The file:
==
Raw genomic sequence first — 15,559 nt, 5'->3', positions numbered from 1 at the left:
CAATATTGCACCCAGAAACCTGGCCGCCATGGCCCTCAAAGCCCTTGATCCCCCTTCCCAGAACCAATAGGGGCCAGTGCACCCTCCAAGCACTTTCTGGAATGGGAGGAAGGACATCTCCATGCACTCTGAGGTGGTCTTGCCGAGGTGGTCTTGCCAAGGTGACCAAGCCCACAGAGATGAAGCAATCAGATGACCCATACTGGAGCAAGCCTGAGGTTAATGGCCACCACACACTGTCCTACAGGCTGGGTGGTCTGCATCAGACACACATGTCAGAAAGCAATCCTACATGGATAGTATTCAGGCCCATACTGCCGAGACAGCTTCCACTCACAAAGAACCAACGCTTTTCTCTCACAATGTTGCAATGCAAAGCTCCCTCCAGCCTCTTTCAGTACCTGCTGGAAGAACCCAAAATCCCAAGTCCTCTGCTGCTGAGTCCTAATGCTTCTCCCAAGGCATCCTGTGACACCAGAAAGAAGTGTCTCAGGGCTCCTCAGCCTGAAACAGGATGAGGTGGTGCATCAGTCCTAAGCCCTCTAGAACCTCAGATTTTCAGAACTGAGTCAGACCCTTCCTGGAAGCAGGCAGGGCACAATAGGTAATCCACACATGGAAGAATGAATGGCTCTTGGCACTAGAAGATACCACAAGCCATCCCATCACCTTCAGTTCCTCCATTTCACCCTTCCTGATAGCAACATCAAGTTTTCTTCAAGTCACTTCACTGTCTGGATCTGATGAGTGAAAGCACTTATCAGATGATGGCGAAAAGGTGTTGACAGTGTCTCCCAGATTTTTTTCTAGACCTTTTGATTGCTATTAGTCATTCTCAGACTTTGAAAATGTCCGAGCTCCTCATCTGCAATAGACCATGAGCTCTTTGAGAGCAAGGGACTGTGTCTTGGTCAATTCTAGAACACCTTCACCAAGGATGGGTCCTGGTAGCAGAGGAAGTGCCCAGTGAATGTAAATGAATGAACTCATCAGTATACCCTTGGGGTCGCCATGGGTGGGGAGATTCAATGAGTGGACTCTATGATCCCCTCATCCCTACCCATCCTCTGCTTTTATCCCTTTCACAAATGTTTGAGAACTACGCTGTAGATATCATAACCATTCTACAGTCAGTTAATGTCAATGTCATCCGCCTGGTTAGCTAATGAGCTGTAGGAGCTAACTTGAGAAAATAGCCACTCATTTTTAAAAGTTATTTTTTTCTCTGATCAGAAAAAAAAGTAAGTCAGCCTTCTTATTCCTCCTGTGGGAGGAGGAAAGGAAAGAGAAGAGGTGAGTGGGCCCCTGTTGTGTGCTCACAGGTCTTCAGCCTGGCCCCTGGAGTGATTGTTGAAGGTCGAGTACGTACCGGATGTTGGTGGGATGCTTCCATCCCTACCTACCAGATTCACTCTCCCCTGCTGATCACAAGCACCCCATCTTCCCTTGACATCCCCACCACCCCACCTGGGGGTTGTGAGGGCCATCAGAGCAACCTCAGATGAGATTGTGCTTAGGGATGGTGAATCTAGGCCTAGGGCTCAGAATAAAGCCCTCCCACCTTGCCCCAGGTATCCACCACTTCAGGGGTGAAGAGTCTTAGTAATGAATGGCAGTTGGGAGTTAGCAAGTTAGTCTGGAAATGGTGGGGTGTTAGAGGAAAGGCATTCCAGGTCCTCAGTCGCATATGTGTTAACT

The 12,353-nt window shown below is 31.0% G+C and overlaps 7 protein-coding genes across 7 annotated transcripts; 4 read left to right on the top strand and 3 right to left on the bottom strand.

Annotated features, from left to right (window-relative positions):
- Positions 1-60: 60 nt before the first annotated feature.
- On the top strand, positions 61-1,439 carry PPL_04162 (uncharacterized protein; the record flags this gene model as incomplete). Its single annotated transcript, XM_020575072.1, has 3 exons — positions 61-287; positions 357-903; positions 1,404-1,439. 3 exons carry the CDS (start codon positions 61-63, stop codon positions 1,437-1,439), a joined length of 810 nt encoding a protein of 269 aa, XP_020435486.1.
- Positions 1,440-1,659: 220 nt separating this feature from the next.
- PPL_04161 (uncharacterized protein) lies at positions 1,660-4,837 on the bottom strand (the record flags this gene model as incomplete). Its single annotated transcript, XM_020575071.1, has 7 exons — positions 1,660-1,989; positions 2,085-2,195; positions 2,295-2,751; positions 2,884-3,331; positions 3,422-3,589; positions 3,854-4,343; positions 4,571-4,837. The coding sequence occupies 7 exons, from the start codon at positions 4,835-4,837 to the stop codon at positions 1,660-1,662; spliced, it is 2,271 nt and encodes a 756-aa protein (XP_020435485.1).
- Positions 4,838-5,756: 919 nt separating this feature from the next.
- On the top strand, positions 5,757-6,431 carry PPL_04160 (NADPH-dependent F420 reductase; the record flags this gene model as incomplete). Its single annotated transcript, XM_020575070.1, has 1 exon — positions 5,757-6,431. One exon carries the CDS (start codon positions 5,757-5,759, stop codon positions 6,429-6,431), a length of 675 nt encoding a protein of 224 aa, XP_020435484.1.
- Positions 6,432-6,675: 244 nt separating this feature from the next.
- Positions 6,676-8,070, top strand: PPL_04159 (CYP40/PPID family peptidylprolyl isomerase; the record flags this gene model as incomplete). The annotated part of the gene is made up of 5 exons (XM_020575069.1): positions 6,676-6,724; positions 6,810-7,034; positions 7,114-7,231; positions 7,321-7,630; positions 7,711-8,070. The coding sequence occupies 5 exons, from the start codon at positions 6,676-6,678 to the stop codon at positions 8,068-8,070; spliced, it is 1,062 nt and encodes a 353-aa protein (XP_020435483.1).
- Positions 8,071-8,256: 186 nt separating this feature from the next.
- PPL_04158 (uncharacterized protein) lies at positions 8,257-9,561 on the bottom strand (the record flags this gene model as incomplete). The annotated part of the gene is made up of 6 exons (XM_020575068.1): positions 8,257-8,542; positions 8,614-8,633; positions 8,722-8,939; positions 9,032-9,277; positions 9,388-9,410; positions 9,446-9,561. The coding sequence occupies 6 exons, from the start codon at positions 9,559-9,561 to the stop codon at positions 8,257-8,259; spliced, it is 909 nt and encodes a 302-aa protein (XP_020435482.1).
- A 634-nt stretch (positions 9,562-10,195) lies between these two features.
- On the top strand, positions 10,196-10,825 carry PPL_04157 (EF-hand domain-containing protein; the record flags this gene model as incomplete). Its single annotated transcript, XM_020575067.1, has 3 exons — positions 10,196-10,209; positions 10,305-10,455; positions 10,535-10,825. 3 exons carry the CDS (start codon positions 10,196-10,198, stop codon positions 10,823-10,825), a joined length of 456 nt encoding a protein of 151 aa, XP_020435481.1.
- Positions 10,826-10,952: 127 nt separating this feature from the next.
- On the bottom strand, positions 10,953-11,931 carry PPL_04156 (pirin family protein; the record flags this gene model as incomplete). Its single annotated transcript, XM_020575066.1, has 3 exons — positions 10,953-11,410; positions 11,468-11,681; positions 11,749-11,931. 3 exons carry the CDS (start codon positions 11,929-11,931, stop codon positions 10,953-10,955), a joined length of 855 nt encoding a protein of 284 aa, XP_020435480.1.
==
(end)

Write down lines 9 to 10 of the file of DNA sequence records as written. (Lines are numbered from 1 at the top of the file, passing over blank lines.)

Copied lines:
- Positions 4,838-5,756: 919 nt separating this feature from the next.
- On the top strand, positions 5,757-6,431 carry PPL_04160 (NADPH-dependent F420 reductase; the record flags this gene model as incomplete). Its single annotated transcript, XM_020575070.1, has 1 exon — positions 5,757-6,431. One exon carries the CDS (start codon positions 5,757-5,759, stop codon positions 6,429-6,431), a length of 675 nt encoding a protein of 224 aa, XP_020435484.1.